Tuesday, January 08, 2013

"Hearts in the Darkness" - Ezra Kyrill Erker Bangkok Post January 6, 2013

American artist Chris Coles illuminates the Bangkok night and its many denizens in an ongoing exhibition and book of paintings that capture a side of the city more commonly swept under the carpet

Chris Coles in a book on noir and an ongoing exhibition at the Foreign Correspondents' Club of Thailand  is one of the few artists to record the people and transactions of Bangkok's red light districts with all their vivid idiosyncrasies. He paints bright scenes in acrylics or watercolours, shapes the human form simply through thick black lines and captures some essential truths of a tawdry reality.
Part of a growing literary and artistic movement known as Bangkok noir, he adds his strokes of bounteous colour to a scene dominated by crime writers. Noir is often characterised by cynicism, fatalism and moral ambiguity _ a literal and figurative darkness for which Bangkok provides some fertile territory.
"The thing with black is that even when you scratch the surface, you can never find your mark. It vanishes like dreams, hope and love," writes author Christopher G Moore in the introduction to Navigating the Bangkok Noir, a book that collates a number of Coles' watercolours. What Coles does in his work is preserve the depicted noir before it fades.

Visually, the watercolours in the book are simple. Many look like they've been painted from photographs, with subjects posing. The more recent acrylic works of the FCCT exhibition, "Paintings from the Bangkok Night", are large profiles or tapestries of massage parlours and girl-bar strips, more detailed than those in the book and almost mesmeric in their alternating colours.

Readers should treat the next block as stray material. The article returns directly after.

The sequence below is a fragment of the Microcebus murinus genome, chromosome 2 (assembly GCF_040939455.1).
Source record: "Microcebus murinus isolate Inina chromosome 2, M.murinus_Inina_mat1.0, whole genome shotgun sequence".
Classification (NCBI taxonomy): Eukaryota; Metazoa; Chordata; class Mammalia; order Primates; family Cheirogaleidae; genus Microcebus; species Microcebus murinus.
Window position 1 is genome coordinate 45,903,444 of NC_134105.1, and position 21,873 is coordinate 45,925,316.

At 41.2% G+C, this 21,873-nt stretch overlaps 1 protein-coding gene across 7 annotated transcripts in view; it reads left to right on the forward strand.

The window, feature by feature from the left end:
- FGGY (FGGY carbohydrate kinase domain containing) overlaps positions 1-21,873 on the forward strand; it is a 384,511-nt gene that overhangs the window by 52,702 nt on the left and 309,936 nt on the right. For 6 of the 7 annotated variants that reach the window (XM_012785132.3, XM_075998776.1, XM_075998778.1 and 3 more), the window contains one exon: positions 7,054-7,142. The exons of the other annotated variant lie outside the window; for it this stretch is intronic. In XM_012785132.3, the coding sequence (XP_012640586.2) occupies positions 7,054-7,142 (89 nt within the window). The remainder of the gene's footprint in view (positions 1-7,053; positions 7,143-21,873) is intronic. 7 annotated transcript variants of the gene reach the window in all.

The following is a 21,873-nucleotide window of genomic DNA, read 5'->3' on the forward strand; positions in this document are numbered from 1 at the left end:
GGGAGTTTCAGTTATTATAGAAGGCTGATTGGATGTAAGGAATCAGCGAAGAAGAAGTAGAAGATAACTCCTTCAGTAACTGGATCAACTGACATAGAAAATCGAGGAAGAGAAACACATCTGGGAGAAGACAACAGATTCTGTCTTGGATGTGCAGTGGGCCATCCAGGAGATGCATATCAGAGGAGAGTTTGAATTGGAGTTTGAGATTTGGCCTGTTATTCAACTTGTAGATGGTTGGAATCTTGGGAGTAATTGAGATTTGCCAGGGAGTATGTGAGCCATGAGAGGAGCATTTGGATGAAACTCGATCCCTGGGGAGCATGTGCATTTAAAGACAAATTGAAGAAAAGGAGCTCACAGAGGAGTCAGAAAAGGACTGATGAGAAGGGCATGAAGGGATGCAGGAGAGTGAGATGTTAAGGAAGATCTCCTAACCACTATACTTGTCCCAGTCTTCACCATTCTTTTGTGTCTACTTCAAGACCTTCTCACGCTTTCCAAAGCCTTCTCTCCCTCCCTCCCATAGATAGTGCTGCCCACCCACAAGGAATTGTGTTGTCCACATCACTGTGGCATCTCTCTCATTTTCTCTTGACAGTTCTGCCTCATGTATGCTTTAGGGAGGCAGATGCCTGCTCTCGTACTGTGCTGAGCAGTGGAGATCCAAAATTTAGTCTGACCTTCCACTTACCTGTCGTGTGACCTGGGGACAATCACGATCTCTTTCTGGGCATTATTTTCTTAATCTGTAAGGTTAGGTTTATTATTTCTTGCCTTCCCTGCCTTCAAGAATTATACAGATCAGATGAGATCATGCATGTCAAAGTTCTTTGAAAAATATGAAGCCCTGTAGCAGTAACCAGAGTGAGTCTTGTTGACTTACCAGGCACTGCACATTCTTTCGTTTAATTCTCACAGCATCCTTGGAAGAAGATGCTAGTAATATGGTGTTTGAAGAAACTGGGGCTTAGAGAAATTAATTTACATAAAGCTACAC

Few people are ambivalent about the red light districts, yet they are under-represented artistically. Berlin nightlife was a prime subject matter for German expressionists such as Emil Nolde in the 1920s, as was Montmartre for Henri de Toulouse-Lautrec and others in the late 19th century. Bangkok's red light districts haven't evolved the same mystique for artists.

Collectively, Coles' paintings and their captions shed some light on an underexposed side of Bangkok that attracts and repels, and its patrons have never been rendered so humanly.

His prostitutes have names and children, histories and dreams: "But she has seen too much, known too many men, danced too many nights. Her only desire is to go back to her hometown, take care of her 10-year-old son and live out the rest of this life in quiet, hoping the next cycle will be better."

His johns, punters and marks likewise have personal needs and insufficiencies: "They need her as much as anything else in their industrialised lives and will dream of her in their old age."

In the captions are occasional touches of poetry to add to those dabbed across his variegated canvas of the Bangkok night ("her whispered Thai words flowing across Bangkok's multi-layered spectrum as she weaves her multiple webs"), and some harsh realities ("no matter how wonderful the girls, how full of beauty, depth and soul, money determines the outcome").